... Greek letter fraternities—the Phi Alpha. Both freshmen were now taking their meals at the fraternity house and in the good fellowship and the presence of his fellow-members he found a measure of relief from the homesickness that was troubling him and his difficulties with the detested professor of Greek. It was also a source of some comfort to him to learn that his own feeling for Splinter was one that was commonly held by all the students who had been under him; but though his misery may have loved the company, ...
— Winning His "W" - A Story of Freshman Year at College • Everett Titsworth Tomlinson

... and his dark brows drew together. He detested the press-gang and all it meant to the ...
— Patsy • S. R. Crockett

... her sobs by a great effort, "if you imagine I should tell any one—Johanna Carey even—what you have done, you wrong me. The name of Dobree is as dear to me as to Martin, and he was willing to marry a woman he detested in order to shield it. No, you are quite safe from disgrace as ...
— The Doctor's Dilemma • Hesba Stretton

... resplenduit: 'This king shined little,' saith Nauclerus of Ninias, 'in the Babylonian kingdom.' And likely it is, that the necks of mortal men having been never before galled with the yoke of foreign dominion, nor having ever had experience of that most miserable and detested condition of living in slavery; no long descent having as yet invested the Assyrian with a right, nor any other title being for him pretended than a strong hand; the foolish and effeminate son of a ...
— Raleigh • Edmund Gosse

... despoil them of; enemies of mankind, unworthy of the name of men, thieves, ruffians, ravaging wolves, as they are designated in Scripture, whose voracity, say the Holy Fathers, surpasses that of wild beasts; whose life is a public calamity; hated and detested by all, during their lives, they die as they have lived, and their memory is held ...
— The Life and Legends of Saint Francis of Assisi • Father Candide Chalippe

... a crown from him could seek to cut off his train and grudge him the respect due to his old age. But she persisting in her undutiful demand, the old man's rage was so excited that he called her a detested kite and said that she spoke an untruth; and so indeed she did, for the hundred knights were all men of choice behavior and sobriety of manners, skilled in all particulars of duty, and not given to rioting or feasting, as she said. And he bid his horses to be prepared, ...
— Tales from Shakespeare • Charles and Mary Lamb

... Street—tall, slender, calm, and cheerful—you would never have thought that he was on his way to interview one of the worst-tempered men in New York, for a newspaper which that man peculiarly detested, and on a subject which he did not care to discuss with the public. Dayton turned in at the Equitable Building and went up to the floor occupied by Mountain, Ranger, & Blakehill. He nodded to the attendant at the door of Mountain's own ...
— Composition-Rhetoric • Stratton D. Brooks

... crowd that on the appointed day pressed toward the Piazza of Santa Maria Maggiore, where the bishop pronounced sentence.[17] Every one held Francis to be assuredly mad, but they anticipated with relish the shame and rage of Bernardone, whom every one detested, and whose pride was so well punished by ...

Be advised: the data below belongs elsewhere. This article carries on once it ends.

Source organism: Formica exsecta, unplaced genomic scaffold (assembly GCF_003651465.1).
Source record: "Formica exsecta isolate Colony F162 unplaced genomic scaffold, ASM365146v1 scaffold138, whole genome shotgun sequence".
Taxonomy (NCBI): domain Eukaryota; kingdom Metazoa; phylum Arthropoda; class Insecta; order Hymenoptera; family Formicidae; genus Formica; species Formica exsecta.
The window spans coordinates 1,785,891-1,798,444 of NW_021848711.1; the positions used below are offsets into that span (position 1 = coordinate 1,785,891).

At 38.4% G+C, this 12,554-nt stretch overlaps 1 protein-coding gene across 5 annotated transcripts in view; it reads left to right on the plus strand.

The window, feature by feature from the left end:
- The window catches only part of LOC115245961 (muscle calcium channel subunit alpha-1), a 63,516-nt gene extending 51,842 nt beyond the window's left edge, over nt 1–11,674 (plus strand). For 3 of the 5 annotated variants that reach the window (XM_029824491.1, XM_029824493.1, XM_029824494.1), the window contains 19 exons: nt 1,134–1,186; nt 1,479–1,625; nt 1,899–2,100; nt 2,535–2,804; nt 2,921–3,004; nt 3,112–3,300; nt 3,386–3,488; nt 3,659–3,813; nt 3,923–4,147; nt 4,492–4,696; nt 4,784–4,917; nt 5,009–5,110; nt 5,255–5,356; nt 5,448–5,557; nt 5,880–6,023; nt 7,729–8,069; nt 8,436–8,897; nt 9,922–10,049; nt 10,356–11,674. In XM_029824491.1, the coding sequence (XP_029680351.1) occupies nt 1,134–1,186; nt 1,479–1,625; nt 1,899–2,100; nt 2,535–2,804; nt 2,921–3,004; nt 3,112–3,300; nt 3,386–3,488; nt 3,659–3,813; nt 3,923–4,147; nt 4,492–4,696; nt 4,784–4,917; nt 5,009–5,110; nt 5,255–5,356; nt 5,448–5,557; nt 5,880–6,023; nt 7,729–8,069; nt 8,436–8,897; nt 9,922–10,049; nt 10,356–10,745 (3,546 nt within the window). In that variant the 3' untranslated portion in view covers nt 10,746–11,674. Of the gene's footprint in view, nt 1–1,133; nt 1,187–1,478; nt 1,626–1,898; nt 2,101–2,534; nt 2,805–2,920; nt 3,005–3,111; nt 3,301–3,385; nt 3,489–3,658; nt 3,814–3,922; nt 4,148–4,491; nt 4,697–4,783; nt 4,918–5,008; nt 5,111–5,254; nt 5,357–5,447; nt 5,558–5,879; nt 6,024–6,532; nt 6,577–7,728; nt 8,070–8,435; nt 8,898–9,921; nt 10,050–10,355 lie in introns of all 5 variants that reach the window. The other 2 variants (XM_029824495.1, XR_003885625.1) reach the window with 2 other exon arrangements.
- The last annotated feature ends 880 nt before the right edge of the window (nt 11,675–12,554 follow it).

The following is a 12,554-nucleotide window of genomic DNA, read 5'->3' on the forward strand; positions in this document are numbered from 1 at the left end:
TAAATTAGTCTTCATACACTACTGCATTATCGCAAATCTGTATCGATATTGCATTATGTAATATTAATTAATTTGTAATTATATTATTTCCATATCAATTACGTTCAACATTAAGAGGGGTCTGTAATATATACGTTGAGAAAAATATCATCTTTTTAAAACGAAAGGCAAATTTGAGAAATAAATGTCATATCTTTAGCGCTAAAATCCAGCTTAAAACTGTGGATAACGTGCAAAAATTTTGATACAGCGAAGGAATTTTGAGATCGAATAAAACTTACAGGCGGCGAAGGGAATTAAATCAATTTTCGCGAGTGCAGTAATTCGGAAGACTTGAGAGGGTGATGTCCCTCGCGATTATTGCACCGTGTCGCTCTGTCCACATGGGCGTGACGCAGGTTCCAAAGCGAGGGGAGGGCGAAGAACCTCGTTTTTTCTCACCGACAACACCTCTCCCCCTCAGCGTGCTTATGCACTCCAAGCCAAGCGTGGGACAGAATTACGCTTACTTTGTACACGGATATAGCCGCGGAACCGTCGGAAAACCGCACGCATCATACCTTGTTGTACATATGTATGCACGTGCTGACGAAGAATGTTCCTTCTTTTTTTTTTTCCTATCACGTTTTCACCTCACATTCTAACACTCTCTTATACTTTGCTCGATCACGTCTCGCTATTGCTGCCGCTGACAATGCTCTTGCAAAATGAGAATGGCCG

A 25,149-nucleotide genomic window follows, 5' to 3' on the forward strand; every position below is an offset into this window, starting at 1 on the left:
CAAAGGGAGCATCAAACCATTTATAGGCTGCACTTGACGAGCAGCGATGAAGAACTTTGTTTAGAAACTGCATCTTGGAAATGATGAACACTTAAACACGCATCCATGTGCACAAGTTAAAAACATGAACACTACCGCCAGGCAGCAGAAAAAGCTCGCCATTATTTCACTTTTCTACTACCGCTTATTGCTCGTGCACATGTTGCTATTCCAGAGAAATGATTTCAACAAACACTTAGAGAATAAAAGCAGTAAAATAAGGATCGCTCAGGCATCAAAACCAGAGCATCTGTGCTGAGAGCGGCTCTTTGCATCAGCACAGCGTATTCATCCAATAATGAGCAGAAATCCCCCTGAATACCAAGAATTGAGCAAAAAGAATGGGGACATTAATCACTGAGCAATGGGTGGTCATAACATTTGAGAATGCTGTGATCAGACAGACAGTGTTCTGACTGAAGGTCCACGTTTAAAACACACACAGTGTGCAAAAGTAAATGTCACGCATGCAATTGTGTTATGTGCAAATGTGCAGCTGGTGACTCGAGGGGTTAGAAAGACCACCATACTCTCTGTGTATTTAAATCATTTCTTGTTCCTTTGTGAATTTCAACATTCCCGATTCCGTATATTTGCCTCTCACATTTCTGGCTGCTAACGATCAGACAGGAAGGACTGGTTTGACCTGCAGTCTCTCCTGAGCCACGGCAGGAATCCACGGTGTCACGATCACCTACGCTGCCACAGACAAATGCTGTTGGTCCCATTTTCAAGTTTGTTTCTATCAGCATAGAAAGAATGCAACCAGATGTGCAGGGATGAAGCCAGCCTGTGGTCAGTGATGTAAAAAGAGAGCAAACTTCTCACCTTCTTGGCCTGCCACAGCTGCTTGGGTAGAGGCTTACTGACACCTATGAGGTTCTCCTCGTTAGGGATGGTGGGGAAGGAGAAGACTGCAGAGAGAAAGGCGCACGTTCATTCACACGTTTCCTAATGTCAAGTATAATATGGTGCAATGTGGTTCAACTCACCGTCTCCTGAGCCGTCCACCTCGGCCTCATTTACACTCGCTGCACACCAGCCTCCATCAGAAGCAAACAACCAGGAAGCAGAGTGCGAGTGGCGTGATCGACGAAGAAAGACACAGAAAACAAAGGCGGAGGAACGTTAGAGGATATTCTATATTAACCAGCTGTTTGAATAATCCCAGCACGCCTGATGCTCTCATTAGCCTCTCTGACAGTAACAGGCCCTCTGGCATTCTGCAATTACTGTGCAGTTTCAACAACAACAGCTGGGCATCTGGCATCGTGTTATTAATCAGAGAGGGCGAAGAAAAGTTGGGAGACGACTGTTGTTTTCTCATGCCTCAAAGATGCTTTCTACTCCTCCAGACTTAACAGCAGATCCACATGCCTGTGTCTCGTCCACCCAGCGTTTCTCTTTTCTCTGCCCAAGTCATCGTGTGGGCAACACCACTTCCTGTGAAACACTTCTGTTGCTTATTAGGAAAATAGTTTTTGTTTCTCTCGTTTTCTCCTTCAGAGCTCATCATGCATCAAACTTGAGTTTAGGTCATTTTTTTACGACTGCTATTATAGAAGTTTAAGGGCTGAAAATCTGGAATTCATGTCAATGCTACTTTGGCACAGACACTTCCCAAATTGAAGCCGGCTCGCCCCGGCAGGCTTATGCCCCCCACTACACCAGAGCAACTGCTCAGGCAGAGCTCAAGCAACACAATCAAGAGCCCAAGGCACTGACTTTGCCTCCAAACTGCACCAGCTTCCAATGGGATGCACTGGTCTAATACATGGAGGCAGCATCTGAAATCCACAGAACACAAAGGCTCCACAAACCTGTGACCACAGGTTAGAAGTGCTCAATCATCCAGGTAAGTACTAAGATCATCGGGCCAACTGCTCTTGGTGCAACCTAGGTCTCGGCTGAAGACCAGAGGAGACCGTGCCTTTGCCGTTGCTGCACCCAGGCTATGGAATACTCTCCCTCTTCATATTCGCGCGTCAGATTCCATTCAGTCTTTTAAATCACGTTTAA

— Life of St. Francis of Assisi • Paul Sabatier

... look at the Chevalier, and the latter was silent—but upon his lips remained an expression of withering scorn; for villain as he himself was, he detested the other for his consummate hypocrisy. The vicious frequently hate others for possessing the same evil qualities that characterise themselves. The character of the Chevalier was doubtless hypocritical in its ...
— Venus in Boston; - A Romance of City Life • George Thompson

... readers, I suspect, but have long been persuaded that James I. was a mere college pedant, and that all his works, whatever they maybe, are monstrous pedantic labours. Yet this monarch of all things detested pedantry, either as it shows itself in the mere form of Greek and Latin, or in ostentatious book-learning, or in the affectation of words of remote signification: these are the only points of view in which I have been taught to consider the meaning of the term pedantry, which is very indefinite, ...
— Literary Character of Men of Genius - Drawn from Their Own Feelings and Confessions • Isaac D'Israeli

... Maria met her as she was walking along with an evening paper in her hand, reading the reply to one of her letters, and Maria wondered at the expression on Gladys's face. She at once pitied, feared, and detested Gladys. She doubted if she were a good girl; she herself, like a nun without even dreams, seemed living in another sphere, she felt so far removed. She was in reality removed, although Gladys, ...
— By the Light of the Soul - A Novel • Mary E. Wilkins Freeman

... themselves, especially those who were already secret adherents of the New Religion. Still, even heretics had a right to a fair trial; at least he, who although a soldier by profession, was a man who honestly detested unnecessary bloodshed, held that opinion. Also long experience taught him great mistrust of the evidence of informers, who had a money interest in the conviction of the accused. Lastly, it did not seem well to him that the name of a young and noble lady should be mixed up in such a business. ...
— Lysbeth - A Tale Of The Dutch • H. Rider Haggard

... chanced to be at Great Barrington, that day, at the house of his brother-in-law, Justice Dwight. As a lawyer, an aristocrat, and a member of the detested State Senate, he not only shared the general unpopularity of those classes, but as prosecuting attorney for the county, was in particularly evil odor with the lewd fellows of the baser sort, who were to-day on the ...
— The Duke of Stockbridge • Edward Bellamy

... persuaded her son to issue the order which resulted in the massacre of St. Bartholomew; on his death, which occurred soon after, she acted as regent during the minority of her third son, Henry III., and lived to see both herself and him detested by the whole French people, and this although she was during her ascendency the patroness of the arts and ...